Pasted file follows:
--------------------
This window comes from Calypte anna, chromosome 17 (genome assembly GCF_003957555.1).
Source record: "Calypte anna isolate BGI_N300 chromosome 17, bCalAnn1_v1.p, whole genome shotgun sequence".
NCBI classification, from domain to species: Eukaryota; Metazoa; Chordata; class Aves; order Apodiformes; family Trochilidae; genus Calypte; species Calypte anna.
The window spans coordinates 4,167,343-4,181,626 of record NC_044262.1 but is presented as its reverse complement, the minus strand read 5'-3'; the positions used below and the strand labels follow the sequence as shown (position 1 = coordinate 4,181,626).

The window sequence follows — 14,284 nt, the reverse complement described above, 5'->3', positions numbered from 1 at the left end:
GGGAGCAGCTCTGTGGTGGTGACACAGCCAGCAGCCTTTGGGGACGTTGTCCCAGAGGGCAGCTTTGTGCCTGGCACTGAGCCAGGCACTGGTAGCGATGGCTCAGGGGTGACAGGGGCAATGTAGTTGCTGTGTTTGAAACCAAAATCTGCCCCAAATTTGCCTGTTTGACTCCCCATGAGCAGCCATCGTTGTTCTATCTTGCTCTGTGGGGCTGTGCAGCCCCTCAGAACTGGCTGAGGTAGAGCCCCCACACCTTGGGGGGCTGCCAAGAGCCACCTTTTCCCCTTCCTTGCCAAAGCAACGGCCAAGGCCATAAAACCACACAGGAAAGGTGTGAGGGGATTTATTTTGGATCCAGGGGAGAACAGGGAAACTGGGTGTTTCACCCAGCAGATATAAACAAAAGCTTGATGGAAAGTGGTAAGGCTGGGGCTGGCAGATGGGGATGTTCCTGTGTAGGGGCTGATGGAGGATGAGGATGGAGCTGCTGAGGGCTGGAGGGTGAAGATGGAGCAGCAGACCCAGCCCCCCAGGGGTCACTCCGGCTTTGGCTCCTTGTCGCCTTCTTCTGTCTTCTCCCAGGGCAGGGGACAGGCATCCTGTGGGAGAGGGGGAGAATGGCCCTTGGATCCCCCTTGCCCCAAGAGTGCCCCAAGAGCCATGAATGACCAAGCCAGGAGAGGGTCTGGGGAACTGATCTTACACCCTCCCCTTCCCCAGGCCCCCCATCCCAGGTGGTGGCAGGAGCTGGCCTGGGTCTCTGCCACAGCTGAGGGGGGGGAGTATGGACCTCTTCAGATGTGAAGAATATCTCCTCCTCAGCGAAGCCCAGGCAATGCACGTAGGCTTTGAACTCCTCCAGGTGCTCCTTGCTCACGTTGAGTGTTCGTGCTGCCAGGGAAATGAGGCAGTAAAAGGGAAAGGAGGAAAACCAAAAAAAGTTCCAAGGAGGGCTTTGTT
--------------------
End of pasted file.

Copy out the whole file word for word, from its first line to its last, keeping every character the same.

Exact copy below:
This window comes from Calypte anna, chromosome 17 (genome assembly GCF_003957555.1).
Source record: "Calypte anna isolate BGI_N300 chromosome 17, bCalAnn1_v1.p, whole genome shotgun sequence".
NCBI classification, from domain to species: Eukaryota; Metazoa; Chordata; class Aves; order Apodiformes; family Trochilidae; genus Calypte; species Calypte anna.
The window spans coordinates 4,167,343-4,181,626 of record NC_044262.1 but is presented as its reverse complement, the minus strand read 5'-3'; the positions used below and the strand labels follow the sequence as shown (position 1 = coordinate 4,181,626).

The window sequence follows — 14,284 nt, the reverse complement described above, 5'->3', positions numbered from 1 at the left end:
GGGAGCAGCTCTGTGGTGGTGACACAGCCAGCAGCCTTTGGGGACGTTGTCCCAGAGGGCAGCTTTGTGCCTGGCACTGAGCCAGGCACTGGTAGCGATGGCTCAGGGGTGACAGGGGCAATGTAGTTGCTGTGTTTGAAACCAAAATCTGCCCCAAATTTGCCTGTTTGACTCCCCATGAGCAGCCATCGTTGTTCTATCTTGCTCTGTGGGGCTGTGCAGCCCCTCAGAACTGGCTGAGGTAGAGCCCCCACACCTTGGGGGGCTGCCAAGAGCCACCTTTTCCCCTTCCTTGCCAAAGCAACGGCCAAGGCCATAAAACCACACAGGAAAGGTGTGAGGGGATTTATTTTGGATCCAGGGGAGAACAGGGAAACTGGGTGTTTCACCCAGCAGATATAAACAAAAGCTTGATGGAAAGTGGTAAGGCTGGGGCTGGCAGATGGGGATGTTCCTGTGTAGGGGCTGATGGAGGATGAGGATGGAGCTGCTGAGGGCTGGAGGGTGAAGATGGAGCAGCAGACCCAGCCCCCCAGGGGTCACTCCGGCTTTGGCTCCTTGTCGCCTTCTTCTGTCTTCTCCCAGGGCAGGGGACAGGCATCCTGTGGGAGAGGGGGAGAATGGCCCTTGGATCCCCCTTGCCCCAAGAGTGCCCCAAGAGCCATGAATGACCAAGCCAGGAGAGGGTCTGGGGAACTGATCTTACACCCTCCCCTTCCCCAGGCCCCCCATCCCAGGTGGTGGCAGGAGCTGGCCTGGGTCTCTGCCACAGCTGAGGGGGGGGAGTATGGACCTCTTCAGATGTGAAGAATATCTCCTCCTCAGCGAAGCCCAGGCAATGCACGTAGGCTTTGAACTCCTCCAGGTGCTCCTTGCTCACGTTGAGTGTTCGTGCTGCCAGGGAAATGAGGCAGTAAAAGGGAAAGGAGGAAAACCAAAAAAAGTTCCAAGGAGGGCTTTGTT